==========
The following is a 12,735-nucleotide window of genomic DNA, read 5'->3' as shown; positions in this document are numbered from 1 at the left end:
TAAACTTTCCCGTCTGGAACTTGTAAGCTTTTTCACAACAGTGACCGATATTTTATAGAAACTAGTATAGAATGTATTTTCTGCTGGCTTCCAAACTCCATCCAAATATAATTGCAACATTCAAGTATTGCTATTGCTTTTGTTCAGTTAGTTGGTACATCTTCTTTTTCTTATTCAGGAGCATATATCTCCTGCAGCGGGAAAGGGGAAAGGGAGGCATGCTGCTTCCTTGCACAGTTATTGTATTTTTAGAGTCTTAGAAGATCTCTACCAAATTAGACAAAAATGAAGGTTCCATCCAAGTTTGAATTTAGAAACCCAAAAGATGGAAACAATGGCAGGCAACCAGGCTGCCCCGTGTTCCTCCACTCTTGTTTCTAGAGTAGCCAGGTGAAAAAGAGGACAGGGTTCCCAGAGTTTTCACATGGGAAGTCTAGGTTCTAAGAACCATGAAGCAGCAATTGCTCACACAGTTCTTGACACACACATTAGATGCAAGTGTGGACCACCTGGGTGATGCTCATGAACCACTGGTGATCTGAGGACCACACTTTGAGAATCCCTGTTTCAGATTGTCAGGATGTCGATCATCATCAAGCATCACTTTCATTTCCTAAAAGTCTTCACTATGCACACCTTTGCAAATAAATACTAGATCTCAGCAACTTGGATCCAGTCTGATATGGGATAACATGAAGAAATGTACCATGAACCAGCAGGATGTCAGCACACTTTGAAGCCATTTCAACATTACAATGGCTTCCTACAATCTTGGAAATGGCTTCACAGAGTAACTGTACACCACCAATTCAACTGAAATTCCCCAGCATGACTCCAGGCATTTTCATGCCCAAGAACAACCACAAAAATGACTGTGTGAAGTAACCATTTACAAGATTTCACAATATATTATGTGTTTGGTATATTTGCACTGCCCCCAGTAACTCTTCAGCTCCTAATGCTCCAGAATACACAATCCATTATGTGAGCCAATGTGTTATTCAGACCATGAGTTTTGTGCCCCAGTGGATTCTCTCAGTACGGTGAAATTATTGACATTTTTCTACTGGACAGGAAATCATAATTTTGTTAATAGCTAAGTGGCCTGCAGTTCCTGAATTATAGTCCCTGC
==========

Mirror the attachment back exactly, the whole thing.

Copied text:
The following is a 12,735-nucleotide window of genomic DNA, read 5'->3' as shown; positions in this document are numbered from 1 at the left end:
TAAACTTTCCCGTCTGGAACTTGTAAGCTTTTTCACAACAGTGACCGATATTTTATAGAAACTAGTATAGAATGTATTTTCTGCTGGCTTCCAAACTCCATCCAAATATAATTGCAACATTCAAGTATTGCTATTGCTTTTGTTCAGTTAGTTGGTACATCTTCTTTTTCTTATTCAGGAGCATATATCTCCTGCAGCGGGAAAGGGGAAAGGGAGGCATGCTGCTTCCTTGCACAGTTATTGTATTTTTAGAGTCTTAGAAGATCTCTACCAAATTAGACAAAAATGAAGGTTCCATCCAAGTTTGAATTTAGAAACCCAAAAGATGGAAACAATGGCAGGCAACCAGGCTGCCCCGTGTTCCTCCACTCTTGTTTCTAGAGTAGCCAGGTGAAAAAGAGGACAGGGTTCCCAGAGTTTTCACATGGGAAGTCTAGGTTCTAAGAACCATGAAGCAGCAATTGCTCACACAGTTCTTGACACACACATTAGATGCAAGTGTGGACCACCTGGGTGATGCTCATGAACCACTGGTGATCTGAGGACCACACTTTGAGAATCCCTGTTTCAGATTGTCAGGATGTCGATCATCATCAAGCATCACTTTCATTTCCTAAAAGTCTTCACTATGCACACCTTTGCAAATAAATACTAGATCTCAGCAACTTGGATCCAGTCTGATATGGGATAACATGAAGAAATGTACCATGAACCAGCAGGATGTCAGCACACTTTGAAGCCATTTCAACATTACAATGGCTTCCTACAATCTTGGAAATGGCTTCACAGAGTAACTGTACACCACCAATTCAACTGAAATTCCCCAGCATGACTCCAGGCATTTTCATGCCCAAGAACAACCACAAAAATGACTGTGTGAAGTAACCATTTACAAGATTTCACAATATATTATGTGTTTGGTATATTTGCACTGCCCCCAGTAACTCTTCAGCTCCTAATGCTCCAGAATACACAATCCATTATGTGAGCCAATGTGTTATTCAGACCATGAGTTTTGTGCCCCAGTGGATTCTCTCAGTACGGTGAAATTATTGACATTTTTCTACTGGACAGGAAATCATAATTTTGTTAATAGCTAAGTGGCCTGCAGTTCCTGAATTATAGTCCCTGC